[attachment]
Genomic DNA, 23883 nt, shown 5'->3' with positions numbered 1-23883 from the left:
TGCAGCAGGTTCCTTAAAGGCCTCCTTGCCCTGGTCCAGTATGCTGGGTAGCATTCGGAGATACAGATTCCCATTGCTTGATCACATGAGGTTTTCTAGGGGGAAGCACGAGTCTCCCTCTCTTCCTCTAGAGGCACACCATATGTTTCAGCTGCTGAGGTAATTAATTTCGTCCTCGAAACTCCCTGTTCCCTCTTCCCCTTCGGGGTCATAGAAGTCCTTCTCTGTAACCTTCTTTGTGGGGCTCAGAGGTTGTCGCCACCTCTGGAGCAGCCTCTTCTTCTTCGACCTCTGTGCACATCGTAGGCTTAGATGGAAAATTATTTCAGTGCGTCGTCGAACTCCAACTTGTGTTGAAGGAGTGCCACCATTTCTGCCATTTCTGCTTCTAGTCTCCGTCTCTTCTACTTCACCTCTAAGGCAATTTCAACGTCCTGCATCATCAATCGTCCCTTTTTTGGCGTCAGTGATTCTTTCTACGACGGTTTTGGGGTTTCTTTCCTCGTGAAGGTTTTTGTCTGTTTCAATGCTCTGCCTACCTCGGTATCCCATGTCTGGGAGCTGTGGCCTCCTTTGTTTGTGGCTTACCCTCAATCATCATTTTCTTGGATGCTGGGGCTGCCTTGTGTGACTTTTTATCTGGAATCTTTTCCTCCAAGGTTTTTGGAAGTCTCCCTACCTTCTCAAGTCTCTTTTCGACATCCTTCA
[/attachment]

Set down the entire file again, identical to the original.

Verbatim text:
Genomic DNA, 23883 nt, shown 5'->3' with positions numbered 1-23883 from the left:
TGCAGCAGGTTCCTTAAAGGCCTCCTTGCCCTGGTCCAGTATGCTGGGTAGCATTCGGAGATACAGATTCCCATTGCTTGATCACATGAGGTTTTCTAGGGGGAAGCACGAGTCTCCCTCTCTTCCTCTAGAGGCACACCATATGTTTCAGCTGCTGAGGTAATTAATTTCGTCCTCGAAACTCCCTGTTCCCTCTTCCCCTTCGGGGTCATAGAAGTCCTTCTCTGTAACCTTCTTTGTGGGGCTCAGAGGTTGTCGCCACCTCTGGAGCAGCCTCTTCTTCTTCGACCTCTGTGCACATCGTAGGCTTAGATGGAAAATTATTTCAGTGCGTCGTCGAACTCCAACTTGTGTTGAAGGAGTGCCACCATTTCTGCCATTTCTGCTTCTAGTCTCCGTCTCTTCTACTTCACCTCTAAGGCAATTTCAACGTCCTGCATCATCAATCGTCCCTTTTTTGGCGTCAGTGATTCTTTCTACGACGGTTTTGGGGTTTCTTTCCTCGTGAAGGTTTTTGTCTGTTTCAATGCTCTGCCTACCTCGGTATCCCATGTCTGGGAGCTGTGGCCTCCTTTGTTTGTGGCTTACCCTCAATCATCATTTTCTTGGATGCTGGGGCTGCCTTGTGTGACTTTTTATCTGGAATCTTTTCCTCCAAGGTTTTTGGAAGTCTCCCTACCTTCTCAAGTCTCTTTTCGACATCCTTCA